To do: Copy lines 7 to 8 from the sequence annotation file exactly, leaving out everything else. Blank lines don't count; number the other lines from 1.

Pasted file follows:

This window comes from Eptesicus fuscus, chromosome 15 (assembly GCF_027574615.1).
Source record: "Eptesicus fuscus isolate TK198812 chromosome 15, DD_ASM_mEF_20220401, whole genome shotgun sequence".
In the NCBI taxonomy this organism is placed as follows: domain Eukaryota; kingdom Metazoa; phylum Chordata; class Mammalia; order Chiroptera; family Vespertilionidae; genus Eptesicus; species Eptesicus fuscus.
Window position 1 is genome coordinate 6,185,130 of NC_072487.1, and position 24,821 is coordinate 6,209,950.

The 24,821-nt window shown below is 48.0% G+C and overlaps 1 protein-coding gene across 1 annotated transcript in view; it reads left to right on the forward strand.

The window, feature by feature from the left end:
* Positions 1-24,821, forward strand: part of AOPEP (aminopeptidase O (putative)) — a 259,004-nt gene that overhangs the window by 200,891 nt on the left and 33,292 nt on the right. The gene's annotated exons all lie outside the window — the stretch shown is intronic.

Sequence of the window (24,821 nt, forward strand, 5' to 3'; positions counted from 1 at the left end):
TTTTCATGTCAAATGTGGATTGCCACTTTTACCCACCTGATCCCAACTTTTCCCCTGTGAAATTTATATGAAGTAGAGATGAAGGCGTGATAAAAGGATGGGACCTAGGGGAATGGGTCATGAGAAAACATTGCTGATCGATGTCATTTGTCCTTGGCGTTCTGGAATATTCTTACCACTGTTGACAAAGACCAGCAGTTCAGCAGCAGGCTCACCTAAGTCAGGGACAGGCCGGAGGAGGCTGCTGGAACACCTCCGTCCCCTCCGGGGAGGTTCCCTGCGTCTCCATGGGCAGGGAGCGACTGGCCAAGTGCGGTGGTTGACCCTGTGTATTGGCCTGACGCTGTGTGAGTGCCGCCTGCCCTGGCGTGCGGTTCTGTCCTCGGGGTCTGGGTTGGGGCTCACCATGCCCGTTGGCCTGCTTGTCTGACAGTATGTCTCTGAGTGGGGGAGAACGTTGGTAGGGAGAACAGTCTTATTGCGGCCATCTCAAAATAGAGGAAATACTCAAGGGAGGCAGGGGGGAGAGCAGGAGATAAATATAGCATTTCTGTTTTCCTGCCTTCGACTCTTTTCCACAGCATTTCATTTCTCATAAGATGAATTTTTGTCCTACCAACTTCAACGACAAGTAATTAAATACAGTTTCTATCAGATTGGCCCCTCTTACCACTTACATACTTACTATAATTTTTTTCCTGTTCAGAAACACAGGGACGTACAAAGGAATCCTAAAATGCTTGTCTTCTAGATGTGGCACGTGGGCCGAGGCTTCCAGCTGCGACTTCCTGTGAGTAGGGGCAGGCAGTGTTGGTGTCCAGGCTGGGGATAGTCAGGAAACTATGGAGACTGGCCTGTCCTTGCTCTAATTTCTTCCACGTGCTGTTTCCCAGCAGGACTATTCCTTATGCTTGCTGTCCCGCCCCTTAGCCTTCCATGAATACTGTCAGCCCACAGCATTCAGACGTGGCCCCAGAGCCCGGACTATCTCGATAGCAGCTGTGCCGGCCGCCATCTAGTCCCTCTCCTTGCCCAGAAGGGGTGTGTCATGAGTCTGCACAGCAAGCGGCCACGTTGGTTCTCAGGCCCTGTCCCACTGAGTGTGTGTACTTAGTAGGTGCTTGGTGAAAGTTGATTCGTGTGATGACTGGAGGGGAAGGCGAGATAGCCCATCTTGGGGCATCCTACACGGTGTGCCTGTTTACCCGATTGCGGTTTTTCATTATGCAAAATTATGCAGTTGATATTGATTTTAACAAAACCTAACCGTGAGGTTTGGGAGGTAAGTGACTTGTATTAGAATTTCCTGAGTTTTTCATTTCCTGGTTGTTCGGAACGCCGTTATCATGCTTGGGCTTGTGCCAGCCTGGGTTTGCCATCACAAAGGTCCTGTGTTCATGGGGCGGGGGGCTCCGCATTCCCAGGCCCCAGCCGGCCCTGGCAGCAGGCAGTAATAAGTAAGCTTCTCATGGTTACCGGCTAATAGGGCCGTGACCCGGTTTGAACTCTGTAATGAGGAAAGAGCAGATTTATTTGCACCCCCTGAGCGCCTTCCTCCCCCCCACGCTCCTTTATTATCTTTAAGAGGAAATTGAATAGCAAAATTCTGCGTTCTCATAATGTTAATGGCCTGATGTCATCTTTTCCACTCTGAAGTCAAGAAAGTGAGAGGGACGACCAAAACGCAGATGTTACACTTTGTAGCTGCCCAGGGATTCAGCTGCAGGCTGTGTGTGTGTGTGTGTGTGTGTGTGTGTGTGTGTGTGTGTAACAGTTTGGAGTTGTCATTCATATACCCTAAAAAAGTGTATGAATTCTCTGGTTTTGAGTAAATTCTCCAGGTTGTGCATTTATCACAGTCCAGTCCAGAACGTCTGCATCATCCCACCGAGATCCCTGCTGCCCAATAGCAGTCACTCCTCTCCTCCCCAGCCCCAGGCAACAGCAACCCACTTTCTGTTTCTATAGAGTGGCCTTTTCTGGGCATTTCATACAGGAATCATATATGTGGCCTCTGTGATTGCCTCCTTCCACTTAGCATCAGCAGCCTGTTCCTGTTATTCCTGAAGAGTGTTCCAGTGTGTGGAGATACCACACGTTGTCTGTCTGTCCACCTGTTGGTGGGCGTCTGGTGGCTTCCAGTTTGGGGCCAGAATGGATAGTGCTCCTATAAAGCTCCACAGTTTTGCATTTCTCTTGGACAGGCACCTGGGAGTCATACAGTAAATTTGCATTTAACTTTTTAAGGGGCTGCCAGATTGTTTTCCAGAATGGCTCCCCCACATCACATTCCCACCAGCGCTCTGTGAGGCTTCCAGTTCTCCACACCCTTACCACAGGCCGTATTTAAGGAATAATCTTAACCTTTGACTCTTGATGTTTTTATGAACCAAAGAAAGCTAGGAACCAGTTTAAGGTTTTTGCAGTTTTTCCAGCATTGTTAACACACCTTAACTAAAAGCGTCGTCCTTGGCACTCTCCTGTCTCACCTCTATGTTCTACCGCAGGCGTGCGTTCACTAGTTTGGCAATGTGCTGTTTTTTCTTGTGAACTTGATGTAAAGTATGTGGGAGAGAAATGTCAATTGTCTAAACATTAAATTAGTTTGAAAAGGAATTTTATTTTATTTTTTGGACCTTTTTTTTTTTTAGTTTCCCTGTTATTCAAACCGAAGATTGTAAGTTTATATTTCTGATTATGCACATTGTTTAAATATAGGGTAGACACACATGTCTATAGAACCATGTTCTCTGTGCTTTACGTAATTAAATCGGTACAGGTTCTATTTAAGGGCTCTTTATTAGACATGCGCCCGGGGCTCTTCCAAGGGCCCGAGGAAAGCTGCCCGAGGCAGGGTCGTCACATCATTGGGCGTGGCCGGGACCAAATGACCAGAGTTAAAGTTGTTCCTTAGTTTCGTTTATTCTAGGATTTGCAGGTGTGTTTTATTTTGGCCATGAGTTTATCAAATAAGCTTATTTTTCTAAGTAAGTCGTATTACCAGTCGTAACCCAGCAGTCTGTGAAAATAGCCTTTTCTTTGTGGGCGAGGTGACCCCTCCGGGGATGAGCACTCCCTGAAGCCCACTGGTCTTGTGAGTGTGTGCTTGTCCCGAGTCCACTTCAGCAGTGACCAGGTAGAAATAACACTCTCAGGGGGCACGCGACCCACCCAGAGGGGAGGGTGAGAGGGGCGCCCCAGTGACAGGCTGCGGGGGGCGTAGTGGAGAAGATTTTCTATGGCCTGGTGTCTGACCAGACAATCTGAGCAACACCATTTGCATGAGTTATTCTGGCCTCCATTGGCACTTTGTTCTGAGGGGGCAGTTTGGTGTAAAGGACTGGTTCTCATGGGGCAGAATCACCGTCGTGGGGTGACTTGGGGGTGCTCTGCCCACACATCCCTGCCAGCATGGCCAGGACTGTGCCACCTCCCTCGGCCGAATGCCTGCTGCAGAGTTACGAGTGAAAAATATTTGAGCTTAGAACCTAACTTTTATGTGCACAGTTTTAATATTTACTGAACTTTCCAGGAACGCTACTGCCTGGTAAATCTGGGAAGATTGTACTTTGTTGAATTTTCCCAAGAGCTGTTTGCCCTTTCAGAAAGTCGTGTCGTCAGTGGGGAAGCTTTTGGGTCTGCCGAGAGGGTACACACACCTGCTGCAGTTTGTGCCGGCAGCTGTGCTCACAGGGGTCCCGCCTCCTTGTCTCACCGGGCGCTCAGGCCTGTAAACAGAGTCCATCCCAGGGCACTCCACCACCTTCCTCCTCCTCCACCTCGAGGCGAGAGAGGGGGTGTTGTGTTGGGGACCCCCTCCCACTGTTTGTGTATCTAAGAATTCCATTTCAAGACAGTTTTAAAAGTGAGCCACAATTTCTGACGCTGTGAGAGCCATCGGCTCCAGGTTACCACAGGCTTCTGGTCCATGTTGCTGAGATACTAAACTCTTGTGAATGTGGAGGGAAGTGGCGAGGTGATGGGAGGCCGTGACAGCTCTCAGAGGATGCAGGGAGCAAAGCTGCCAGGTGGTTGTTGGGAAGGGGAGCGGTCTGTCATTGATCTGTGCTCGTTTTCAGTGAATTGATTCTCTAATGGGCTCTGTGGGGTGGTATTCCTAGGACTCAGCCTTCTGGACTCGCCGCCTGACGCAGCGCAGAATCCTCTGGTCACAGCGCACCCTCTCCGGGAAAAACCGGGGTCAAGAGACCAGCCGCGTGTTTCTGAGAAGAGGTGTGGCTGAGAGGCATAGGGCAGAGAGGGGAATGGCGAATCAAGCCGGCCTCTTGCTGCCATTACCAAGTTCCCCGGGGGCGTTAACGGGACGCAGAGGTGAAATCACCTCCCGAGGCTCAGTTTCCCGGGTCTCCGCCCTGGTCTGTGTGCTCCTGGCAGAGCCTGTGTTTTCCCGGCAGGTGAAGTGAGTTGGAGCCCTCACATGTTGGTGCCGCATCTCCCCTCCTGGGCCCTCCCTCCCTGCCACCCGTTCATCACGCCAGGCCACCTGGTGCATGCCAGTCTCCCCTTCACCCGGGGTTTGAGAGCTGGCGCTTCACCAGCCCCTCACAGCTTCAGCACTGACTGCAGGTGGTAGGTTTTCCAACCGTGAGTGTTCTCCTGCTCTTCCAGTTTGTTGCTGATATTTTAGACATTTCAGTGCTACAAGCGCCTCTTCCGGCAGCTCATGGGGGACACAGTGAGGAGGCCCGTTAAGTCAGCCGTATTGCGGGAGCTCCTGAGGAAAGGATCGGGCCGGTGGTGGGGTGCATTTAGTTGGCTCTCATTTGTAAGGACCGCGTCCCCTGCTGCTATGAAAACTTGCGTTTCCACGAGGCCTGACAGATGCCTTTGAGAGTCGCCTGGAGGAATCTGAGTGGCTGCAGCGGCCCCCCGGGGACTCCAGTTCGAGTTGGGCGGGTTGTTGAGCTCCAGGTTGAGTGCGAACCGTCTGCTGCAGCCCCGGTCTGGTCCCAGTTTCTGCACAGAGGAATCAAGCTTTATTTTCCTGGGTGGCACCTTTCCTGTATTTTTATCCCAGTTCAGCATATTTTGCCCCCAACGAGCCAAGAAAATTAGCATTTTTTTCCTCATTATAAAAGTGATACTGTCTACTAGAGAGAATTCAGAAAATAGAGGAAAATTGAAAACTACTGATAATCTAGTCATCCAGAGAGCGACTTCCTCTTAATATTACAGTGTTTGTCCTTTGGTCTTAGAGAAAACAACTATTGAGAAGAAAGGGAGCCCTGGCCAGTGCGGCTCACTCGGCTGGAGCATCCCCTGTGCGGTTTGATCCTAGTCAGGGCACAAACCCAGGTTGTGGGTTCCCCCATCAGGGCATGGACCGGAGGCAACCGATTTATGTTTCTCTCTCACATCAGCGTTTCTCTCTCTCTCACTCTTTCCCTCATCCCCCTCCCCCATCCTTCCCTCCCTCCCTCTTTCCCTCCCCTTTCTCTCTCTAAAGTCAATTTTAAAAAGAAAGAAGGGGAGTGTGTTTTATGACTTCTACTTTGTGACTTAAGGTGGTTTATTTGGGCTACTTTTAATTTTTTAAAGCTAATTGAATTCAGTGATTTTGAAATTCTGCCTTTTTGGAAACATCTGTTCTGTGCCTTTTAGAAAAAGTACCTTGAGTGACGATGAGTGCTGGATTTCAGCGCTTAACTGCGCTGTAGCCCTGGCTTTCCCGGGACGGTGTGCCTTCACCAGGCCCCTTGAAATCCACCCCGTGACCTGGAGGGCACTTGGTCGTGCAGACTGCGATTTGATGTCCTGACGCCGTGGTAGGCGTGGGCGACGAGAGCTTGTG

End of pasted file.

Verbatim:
* Positions 1-24,821, forward strand: part of AOPEP (aminopeptidase O (putative)) — a 259,004-nt gene that overhangs the window by 200,891 nt on the left and 33,292 nt on the right. The gene's annotated exons all lie outside the window — the stretch shown is intronic.

Sequence of the window (24,821 nt, forward strand, 5' to 3'; positions counted from 1 at the left end):